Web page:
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Bush Seeks to Limit Malpractice Suits

Reform: Such a move 'will turn aspects of the health-care system into an even bigger death trap,' one opponent says. But HHS paper touts benefits.

July 25, 2002|EDWIN CHEN | TIMES STAFF WRITER

WASHINGTON — President Bush plans to call today for stringent new curbs on malpractice lawsuits against health-care providers and insurance companies, contending that limiting such litigation will lower the cost of care and increase the number of medical specialists, administration officials said Wednesday.

But while any move to impose such restrictions will please providers and insurers, it is likely to enrage many consumer groups and energize the nation's already active trial lawyers to resist such efforts.

In a speech today in Greensboro, N.C., the president will urge Congress to enact sweeping reforms of medical malpractice litigation, officials said.

The legislation that Bush will endorse is modeled largely on California's law, which critics say has inflicted further pain on patients who have already been hurt by the cost-cutting health maintenance organization system.

In advance of Bush's speech, Health and Human Services Secretary Tommy G. Thompson released a policy paper Wednesday, saying that malpractice litigation reform would improve public access to health care, encourage efforts to improve quality of care and reduce excesses and abuses in the current system.

"California led the way for the nation by establishing statewide limits on malpractice claims 25 years ago, with bipartisan support," he said.

"We should learn from the successes of California and other states that have successfully reformed their malpractice systems."

The report squarely blames the rapidly increasing cost of malpractice insurance for an array of problems in the nation's health-care system, from the sharp inflation in overall costs to the reduction in the number of specialists.

But consumer advocacy groups denounced the drive to impose federal limits on malpractice litigation, a move that faces uncertain prospects in Congress. Opponents quickly reacted late Wednesday as word of the administration's intentions spread.

"Limiting liability for providers, who are already pressured by HMOs to cut corners and be less cautious, will turn aspects of the health-care system into an even bigger death trap," said Jamie Court, executive director of the California-based Foundation for Taxpayer and Consumer Rights.

"Californians have paid for the limited liability of providers and insurers' profitability with their health and their lives. These restrictions should be lifted in California, not imposed nationwide," he said, adding: "California is a failed model for anyone but malpractice insurers."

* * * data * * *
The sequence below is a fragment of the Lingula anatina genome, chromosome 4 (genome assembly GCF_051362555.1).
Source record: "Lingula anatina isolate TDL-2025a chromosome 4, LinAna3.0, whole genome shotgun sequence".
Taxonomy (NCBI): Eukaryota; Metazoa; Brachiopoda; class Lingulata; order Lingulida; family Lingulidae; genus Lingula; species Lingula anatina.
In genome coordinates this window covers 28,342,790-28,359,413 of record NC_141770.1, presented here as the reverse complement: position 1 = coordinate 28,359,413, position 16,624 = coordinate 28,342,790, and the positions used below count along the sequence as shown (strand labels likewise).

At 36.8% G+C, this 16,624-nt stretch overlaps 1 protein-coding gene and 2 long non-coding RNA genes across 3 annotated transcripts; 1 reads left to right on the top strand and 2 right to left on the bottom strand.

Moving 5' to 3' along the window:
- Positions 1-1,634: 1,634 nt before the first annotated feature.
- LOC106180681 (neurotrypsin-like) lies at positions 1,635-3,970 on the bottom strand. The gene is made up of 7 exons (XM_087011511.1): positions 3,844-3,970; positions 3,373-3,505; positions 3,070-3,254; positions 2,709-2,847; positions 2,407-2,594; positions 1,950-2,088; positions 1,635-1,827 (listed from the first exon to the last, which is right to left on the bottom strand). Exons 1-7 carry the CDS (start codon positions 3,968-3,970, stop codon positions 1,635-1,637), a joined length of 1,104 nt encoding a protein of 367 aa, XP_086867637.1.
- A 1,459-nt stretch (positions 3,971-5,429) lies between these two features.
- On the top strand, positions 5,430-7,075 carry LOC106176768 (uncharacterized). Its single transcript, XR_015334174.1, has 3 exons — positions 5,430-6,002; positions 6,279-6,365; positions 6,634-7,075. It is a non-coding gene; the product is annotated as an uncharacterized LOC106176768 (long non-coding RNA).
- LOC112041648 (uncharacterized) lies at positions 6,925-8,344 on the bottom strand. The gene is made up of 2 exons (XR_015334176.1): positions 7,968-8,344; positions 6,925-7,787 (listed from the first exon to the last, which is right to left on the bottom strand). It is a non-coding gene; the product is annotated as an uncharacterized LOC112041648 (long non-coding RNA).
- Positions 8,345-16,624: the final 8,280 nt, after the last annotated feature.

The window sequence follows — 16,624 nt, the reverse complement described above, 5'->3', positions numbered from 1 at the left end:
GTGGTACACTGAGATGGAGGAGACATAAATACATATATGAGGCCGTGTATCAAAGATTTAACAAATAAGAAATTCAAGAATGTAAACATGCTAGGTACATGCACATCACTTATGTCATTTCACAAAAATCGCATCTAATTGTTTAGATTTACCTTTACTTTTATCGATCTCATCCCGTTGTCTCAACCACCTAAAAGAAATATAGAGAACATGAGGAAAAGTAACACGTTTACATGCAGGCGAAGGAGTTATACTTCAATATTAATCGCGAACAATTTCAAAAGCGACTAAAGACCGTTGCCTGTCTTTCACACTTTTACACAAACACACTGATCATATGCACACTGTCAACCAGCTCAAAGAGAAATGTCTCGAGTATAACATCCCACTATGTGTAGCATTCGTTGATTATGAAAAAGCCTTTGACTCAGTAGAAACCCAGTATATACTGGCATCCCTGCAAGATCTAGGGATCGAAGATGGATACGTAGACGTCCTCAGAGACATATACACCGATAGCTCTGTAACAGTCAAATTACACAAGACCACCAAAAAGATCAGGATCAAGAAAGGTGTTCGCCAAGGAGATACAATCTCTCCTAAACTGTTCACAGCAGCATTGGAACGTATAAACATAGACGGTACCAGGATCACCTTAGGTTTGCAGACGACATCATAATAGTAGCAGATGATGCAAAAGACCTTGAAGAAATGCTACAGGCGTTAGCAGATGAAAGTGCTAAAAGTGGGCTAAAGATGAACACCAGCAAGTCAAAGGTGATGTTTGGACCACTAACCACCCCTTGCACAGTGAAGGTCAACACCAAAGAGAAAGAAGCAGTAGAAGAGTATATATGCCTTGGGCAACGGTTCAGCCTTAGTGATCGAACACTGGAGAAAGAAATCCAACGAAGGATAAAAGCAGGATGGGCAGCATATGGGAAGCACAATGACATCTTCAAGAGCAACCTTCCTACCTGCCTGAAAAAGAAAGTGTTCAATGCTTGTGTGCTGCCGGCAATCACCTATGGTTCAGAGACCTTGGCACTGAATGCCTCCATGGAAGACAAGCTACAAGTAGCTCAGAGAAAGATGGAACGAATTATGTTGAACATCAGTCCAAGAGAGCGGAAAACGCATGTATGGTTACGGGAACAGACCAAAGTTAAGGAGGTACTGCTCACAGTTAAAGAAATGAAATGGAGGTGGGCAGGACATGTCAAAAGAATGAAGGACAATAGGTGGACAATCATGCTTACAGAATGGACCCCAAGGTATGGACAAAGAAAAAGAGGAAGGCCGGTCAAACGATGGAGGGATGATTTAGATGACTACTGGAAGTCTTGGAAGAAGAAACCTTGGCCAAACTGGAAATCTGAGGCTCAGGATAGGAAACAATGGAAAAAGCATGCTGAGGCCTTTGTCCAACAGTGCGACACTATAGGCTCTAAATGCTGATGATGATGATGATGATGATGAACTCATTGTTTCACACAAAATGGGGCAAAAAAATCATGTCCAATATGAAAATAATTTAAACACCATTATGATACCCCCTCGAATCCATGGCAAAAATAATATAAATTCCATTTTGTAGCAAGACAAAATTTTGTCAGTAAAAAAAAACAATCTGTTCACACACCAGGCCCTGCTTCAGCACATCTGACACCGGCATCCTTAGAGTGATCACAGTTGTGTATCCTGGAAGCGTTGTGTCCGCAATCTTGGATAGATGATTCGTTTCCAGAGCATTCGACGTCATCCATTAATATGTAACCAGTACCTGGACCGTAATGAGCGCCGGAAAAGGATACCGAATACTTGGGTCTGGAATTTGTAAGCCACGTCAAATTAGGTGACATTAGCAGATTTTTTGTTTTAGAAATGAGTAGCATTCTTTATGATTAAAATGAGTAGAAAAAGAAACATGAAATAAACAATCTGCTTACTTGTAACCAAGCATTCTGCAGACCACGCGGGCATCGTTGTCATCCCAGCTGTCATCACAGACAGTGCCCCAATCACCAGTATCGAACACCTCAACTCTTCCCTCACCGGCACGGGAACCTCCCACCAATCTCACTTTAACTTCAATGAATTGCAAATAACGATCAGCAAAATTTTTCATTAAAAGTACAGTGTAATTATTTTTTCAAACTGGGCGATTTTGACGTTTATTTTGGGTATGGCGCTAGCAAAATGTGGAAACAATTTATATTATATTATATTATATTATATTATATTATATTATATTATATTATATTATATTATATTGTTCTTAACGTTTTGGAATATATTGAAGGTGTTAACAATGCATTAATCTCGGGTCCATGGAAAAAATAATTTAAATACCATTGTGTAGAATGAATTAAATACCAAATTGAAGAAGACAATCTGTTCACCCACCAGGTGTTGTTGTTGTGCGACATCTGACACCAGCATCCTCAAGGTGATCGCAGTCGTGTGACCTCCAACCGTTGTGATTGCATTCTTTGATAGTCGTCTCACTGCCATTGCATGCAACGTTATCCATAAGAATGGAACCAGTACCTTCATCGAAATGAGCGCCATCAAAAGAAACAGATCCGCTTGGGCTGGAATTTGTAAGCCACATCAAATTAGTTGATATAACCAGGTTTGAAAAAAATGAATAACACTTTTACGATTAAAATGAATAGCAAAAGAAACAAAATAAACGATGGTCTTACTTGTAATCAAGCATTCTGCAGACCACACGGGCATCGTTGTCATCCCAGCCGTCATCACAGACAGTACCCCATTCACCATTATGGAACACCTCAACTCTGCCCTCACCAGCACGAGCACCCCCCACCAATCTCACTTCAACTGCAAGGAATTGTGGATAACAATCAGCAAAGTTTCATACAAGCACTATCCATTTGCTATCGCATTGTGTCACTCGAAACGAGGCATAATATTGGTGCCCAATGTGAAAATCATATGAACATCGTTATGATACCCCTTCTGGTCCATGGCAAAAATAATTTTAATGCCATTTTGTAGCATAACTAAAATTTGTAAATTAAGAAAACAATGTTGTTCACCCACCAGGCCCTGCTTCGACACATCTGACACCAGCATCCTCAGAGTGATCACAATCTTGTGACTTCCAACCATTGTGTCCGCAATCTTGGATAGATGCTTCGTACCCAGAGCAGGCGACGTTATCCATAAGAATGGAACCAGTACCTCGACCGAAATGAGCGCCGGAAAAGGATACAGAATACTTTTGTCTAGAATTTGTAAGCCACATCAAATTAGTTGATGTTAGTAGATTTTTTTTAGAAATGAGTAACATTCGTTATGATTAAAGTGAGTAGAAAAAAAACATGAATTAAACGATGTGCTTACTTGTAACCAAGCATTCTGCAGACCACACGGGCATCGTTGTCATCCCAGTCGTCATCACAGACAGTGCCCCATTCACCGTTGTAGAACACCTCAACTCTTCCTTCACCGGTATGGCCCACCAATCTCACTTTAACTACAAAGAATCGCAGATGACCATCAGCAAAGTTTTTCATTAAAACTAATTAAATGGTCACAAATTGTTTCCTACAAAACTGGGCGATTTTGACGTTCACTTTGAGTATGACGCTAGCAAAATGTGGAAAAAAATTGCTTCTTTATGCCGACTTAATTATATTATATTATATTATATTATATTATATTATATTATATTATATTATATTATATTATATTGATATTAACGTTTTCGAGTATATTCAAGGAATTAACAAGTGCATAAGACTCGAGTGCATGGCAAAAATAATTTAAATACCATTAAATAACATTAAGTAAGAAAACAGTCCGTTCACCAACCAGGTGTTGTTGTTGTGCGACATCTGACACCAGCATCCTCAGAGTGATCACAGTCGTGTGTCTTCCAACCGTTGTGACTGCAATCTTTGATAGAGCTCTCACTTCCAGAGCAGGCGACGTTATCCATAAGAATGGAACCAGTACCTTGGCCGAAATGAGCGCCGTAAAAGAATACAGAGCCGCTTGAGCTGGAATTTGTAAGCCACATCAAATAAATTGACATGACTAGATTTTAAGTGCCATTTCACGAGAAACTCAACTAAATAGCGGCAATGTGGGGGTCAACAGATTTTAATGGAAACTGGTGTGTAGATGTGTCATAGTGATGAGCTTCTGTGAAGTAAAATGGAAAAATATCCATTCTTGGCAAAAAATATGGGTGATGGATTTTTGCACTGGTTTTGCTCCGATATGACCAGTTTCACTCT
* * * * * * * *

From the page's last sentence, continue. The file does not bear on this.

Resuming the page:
The HHS report painted a far different picture.

It noted, for instance, that Las Vegas' only Level 1 trauma center recently closed temporarily when surgeons quit after their malpractice premiums increased by as much as 500%.

The report also cited estimates that the cost of malpractice insurance for specialists has risen more than 10% in recent years and could increase by an average of 20% or more before the end of this year. In states with no limit on noneconomic damages, such as payments for "pain and suffering" or "loss of companionship," doctors are seeing 30% to 50% increases in premiums.

Bush also is expected to call for a plan called Early Offers, which would encourage doctors to offer economic compensation to patients soon after an injury and encourage patients to accept the offer.

The report also suggested adoption of strengthened medical review panels that would provide streamlined disposition of malpractice claims, with incentives for doctors and patients to use them and accept their judgments.

Along with health-care costs in general, malpractice insurance premiums have resumed their sharp climb after leveling off in the mid-1990s, after President Clinton's failed in efforts to revamp the nation's health-care system.

The ever-increasing premiums are prompting health-care providers, particularly in specialties such as surgery or obstetrics, to drastically curtail their practices--or to quit them altogether.

Without federal legislation, the exodus may worsen, and patients could find it increasingly difficult to obtain needed services, said Rep. James C. Greenwood (R-Pa.), a moderate who has introduced a bill to impose limits on the ability of patients to file malpractice lawsuits--and to collect huge awards.

His bill, which has nearly 100 co-sponsors, would limit the number of years that a plaintiff has to file a lawsuit, allocate damages in proportion to a party's degree of culpability, impose a $250,000 cap on noneconomic damages, and limit punitive damages at $250,000 or twice the amount of economic damages, whichever is greater.

Attempts to reform the nation's health-care system have foundered for more than a decade, even as costs have soared and the ranks of the uninsured have swelled. Indeed, few issues have proved so contentious--and intractable--for Congress and the White House to deal with.

Just this week, for example, the Senate failed to agree on competing proposals to provide Medicare recipients with coverage for prescription drugs--an increasing problem for the elderly as the prices of medications skyrocket.

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